Smart Forjeremy is the result when a fashion designer asked to design a car. Jeremy Scott, an LA-based fashion designer, has come up with unique, distinctive wings motif to represent the sense of freedom and weightlessness. Jeremy is famous for creating pop costumes for singers like Katy Perry and Rihanna, so you can tell the style is pretty eccentric and playful. Inside, you’ll find futuristic panel in white, perfectly balance the neon pink wings. Well, it’s definitely a fresh look, the first car brand that let a fashion designer make changes to the body, but honestly, neon pink wings are not what I call futuristic and stylish. Hopefully in the future Smart won’t ask Lady Gaga to design her Smart ForTwo.
With innovative size and shape being designed for music players, Sony Rolly is one refreshing design. Design wise it is of the shape of a cylinder, which comes with 1 GB internal flash memory. It also has Bluetooth connectivity for receiving and streaming music. It also has a USB connection for transferring music and charging the batteries. The audio format supported being MP3, ATRAC and AAC up to 330 kbps.
The battery used is the rechargeable 3.7V, which has a battery life of 5 hours for music playback, while the same gives 4.5 hours on Bluetooth connection. It has dimensions 104 x 65 x 65 and weighs about 300 grams. With a price tag of $360, it sure leaves one hole in the pocket.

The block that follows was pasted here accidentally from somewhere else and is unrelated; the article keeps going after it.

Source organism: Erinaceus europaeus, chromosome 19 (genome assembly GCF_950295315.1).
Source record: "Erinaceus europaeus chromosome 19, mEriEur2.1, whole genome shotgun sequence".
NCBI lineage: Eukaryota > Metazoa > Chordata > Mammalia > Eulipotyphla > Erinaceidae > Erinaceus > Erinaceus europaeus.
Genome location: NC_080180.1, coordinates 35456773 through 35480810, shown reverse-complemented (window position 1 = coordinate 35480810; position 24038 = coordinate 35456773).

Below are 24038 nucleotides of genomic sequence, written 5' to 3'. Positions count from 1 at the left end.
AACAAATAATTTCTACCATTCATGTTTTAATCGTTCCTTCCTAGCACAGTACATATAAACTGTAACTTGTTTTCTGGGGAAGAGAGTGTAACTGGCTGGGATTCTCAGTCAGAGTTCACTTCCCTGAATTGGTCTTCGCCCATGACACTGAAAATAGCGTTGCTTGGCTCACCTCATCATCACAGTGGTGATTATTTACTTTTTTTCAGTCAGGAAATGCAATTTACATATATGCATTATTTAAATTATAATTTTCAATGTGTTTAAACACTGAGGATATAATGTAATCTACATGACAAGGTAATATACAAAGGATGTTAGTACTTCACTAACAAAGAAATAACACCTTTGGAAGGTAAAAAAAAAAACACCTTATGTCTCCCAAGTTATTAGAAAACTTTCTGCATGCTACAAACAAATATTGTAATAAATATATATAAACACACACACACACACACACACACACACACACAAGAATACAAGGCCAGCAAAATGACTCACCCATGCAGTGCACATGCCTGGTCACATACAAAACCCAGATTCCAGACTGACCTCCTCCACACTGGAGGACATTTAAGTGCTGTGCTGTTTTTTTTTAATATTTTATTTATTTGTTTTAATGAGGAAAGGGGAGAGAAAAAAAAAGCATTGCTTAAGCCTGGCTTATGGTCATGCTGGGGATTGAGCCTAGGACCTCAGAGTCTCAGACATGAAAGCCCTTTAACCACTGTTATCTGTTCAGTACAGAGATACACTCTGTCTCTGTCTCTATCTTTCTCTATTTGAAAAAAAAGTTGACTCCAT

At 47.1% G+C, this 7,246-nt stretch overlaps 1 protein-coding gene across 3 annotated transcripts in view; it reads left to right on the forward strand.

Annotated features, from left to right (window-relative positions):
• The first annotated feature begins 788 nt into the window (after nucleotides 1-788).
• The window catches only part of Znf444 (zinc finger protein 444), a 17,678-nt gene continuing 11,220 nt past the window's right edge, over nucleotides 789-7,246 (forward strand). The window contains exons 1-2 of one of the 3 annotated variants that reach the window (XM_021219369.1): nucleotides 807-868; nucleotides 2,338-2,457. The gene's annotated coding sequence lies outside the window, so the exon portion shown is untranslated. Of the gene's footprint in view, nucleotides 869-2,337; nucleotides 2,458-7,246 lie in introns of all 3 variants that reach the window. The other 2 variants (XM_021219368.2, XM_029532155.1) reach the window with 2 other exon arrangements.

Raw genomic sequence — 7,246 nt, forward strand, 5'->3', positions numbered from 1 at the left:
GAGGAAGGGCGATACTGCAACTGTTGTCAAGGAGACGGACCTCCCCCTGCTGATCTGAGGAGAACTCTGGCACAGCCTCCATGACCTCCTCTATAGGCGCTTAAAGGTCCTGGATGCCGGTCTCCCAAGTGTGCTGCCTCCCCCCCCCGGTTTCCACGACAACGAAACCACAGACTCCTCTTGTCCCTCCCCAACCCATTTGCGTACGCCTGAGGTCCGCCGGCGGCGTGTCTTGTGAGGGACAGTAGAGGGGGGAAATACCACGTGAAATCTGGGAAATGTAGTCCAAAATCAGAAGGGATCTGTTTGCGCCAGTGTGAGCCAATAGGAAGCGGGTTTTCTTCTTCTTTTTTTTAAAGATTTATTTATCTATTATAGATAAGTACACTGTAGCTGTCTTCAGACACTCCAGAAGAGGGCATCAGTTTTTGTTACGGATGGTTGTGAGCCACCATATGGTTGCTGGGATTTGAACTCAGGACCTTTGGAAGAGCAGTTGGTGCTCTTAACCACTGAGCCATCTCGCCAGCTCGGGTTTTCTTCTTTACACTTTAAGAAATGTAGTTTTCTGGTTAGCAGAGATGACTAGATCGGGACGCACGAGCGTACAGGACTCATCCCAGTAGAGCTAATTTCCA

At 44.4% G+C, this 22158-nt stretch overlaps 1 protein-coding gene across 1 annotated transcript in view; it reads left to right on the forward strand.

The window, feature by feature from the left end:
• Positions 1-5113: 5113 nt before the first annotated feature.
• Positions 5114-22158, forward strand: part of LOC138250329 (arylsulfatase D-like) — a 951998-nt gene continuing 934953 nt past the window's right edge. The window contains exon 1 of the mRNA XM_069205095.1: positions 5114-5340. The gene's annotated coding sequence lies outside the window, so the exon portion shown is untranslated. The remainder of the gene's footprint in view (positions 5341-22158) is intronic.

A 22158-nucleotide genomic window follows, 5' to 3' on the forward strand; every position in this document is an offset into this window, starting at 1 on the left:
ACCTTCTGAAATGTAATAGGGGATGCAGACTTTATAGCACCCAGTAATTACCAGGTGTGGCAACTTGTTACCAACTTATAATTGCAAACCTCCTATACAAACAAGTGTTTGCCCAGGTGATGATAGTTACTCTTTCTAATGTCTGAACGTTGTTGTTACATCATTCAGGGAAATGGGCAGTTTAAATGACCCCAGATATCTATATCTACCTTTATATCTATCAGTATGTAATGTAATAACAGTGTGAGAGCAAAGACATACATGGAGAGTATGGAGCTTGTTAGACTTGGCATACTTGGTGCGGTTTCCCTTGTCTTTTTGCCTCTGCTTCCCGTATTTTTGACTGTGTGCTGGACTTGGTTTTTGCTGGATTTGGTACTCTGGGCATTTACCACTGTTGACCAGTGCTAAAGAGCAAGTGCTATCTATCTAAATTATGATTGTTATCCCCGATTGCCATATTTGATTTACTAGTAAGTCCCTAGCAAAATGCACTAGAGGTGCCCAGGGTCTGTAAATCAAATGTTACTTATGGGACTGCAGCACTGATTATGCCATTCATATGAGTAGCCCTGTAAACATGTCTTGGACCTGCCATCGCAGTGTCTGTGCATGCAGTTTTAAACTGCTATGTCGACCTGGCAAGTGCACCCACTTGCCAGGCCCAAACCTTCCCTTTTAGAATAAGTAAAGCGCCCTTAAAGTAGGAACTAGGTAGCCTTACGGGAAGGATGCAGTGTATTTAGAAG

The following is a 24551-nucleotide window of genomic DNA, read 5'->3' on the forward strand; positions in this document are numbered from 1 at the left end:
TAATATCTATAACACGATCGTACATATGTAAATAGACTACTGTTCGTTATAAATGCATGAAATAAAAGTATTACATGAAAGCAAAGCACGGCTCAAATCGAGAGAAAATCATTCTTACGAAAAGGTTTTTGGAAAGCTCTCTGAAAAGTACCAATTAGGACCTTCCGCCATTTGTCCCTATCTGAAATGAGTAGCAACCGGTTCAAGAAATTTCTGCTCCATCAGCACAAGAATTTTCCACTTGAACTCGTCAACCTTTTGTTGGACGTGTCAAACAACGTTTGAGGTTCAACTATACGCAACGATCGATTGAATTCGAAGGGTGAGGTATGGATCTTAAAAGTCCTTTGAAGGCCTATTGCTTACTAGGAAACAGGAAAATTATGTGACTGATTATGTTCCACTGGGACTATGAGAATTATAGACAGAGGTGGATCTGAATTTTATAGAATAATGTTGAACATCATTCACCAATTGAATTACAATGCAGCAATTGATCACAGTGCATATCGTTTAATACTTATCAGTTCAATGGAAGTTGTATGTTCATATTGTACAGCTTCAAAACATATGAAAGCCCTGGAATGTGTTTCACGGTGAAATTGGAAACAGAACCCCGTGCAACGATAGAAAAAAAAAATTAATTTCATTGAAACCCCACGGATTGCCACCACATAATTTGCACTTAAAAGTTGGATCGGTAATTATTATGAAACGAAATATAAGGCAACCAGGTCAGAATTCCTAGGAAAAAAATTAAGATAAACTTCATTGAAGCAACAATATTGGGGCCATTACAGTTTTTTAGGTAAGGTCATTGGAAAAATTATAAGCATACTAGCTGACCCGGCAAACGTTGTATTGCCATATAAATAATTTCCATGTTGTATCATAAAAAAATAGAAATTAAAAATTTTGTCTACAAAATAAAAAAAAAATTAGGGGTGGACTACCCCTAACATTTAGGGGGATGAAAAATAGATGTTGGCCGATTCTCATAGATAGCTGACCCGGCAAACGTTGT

Technology can allow us to re-interpret or re-experience the world around us. The Synaesynth project by Melbourne-based designer Daniel Kerris converts color into musical sound. The system comprises a combination of hardware and software that allows the user to explore the imagined musical properties of color within the world around them, their favorite painting, or even their own face.
The Synaesynth experiments loosely with the idea of “porting” one sense into another, but does so in a constricted way – conforming to musical theory in order to generate pleasurable harmonies. The rules that dictate how the output is constricted can be manipulated through function buttons that alter the pitch, scale and instrument used. Additionally, there are play and record buttons which allow the user to capture and loop keystroke patterns as well as a freezeframe button that captures and holds a given frame of video so the user can lock-in a palette of their choosing. The device runs using an Arduino microcontroller interacting with a Processing app via USB cable. It takes a 5v power supply.
The designer has described the device as being “…a kind of playable wind chime, except that the wind has been replaced with colors.”